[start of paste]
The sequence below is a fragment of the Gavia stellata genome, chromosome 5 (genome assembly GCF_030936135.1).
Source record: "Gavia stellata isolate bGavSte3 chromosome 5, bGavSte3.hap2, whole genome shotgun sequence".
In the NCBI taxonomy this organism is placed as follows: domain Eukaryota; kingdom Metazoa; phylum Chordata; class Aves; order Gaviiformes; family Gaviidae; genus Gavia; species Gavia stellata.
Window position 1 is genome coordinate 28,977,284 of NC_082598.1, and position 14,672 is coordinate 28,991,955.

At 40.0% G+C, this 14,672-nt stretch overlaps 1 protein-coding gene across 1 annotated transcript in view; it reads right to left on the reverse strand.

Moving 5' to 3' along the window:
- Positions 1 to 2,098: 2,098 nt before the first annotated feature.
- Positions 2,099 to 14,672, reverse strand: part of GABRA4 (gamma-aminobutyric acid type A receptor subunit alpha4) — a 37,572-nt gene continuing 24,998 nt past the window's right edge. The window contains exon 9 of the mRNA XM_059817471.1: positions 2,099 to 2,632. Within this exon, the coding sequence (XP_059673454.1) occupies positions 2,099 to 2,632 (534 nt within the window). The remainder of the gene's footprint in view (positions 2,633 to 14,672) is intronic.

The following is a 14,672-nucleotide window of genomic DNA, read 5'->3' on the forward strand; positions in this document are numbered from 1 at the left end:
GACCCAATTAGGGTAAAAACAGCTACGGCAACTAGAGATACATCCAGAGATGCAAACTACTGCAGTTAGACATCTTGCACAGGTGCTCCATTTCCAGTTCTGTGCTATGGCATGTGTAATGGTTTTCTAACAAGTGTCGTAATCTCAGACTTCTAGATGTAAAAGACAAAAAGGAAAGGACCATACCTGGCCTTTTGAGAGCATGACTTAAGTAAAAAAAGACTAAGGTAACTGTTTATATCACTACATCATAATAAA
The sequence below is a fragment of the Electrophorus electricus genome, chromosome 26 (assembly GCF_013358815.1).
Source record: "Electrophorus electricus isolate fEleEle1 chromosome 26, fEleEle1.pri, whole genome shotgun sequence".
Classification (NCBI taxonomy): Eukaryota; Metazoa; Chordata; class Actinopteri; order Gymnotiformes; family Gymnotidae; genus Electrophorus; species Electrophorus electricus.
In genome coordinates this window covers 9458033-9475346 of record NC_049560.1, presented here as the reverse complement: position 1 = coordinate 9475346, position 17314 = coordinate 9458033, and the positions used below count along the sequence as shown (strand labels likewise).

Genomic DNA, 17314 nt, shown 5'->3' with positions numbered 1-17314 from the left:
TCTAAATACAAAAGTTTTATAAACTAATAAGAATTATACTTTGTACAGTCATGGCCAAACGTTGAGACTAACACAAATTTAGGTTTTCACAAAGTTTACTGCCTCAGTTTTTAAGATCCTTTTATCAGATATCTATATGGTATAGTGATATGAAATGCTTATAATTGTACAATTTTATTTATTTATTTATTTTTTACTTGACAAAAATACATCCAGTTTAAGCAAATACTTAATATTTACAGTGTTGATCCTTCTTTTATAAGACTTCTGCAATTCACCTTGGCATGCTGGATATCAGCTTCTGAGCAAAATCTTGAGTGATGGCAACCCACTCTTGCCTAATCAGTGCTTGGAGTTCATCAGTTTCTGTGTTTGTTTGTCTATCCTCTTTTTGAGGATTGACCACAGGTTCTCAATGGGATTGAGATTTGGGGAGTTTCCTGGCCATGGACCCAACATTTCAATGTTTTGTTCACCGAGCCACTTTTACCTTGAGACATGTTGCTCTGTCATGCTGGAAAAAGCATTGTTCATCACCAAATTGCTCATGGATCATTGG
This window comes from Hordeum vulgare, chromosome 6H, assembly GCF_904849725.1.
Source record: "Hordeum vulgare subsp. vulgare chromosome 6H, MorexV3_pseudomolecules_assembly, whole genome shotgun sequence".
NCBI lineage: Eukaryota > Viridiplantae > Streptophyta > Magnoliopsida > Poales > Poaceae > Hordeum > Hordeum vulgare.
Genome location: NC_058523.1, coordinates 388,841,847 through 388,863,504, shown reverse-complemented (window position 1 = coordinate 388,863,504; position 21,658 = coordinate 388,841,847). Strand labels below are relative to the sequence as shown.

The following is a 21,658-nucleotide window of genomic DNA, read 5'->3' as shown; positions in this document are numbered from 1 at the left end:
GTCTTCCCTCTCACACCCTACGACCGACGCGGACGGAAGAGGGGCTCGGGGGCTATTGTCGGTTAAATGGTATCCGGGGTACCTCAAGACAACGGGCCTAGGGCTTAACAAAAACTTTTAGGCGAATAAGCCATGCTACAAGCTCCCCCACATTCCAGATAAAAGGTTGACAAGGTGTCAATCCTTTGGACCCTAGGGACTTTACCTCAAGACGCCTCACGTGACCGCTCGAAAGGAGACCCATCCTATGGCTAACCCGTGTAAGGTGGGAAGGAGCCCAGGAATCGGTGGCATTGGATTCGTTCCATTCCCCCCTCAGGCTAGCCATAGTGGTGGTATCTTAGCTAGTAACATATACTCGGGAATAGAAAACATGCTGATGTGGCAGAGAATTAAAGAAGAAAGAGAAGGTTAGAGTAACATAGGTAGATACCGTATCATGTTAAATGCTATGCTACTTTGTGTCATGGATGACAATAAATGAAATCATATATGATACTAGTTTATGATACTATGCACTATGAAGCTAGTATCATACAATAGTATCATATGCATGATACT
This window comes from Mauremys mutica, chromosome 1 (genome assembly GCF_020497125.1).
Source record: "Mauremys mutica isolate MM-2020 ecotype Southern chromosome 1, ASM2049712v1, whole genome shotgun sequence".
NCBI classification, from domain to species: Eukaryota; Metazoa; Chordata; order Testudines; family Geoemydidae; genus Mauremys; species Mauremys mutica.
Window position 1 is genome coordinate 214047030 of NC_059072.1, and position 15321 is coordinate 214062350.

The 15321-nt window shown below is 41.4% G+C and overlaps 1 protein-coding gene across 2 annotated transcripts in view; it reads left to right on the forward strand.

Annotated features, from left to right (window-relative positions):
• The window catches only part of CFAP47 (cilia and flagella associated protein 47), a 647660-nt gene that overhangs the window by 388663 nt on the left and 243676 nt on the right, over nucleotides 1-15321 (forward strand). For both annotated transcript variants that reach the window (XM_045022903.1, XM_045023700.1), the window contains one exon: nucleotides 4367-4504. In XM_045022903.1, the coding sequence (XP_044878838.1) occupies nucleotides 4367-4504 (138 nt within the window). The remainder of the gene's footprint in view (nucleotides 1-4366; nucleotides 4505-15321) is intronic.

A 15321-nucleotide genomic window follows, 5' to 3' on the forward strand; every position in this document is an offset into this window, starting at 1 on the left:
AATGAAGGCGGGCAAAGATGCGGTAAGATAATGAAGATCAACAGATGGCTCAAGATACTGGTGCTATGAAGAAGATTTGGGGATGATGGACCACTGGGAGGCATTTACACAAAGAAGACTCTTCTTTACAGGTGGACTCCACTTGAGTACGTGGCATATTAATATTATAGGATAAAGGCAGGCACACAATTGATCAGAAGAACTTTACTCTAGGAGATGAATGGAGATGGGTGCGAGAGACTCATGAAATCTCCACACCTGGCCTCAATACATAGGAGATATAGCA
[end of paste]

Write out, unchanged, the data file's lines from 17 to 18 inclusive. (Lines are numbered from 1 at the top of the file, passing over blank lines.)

This window comes from Hordeum vulgare, chromosome 6H, assembly GCF_904849725.1.
Source record: "Hordeum vulgare subsp. vulgare chromosome 6H, MorexV3_pseudomolecules_assembly, whole genome shotgun sequence".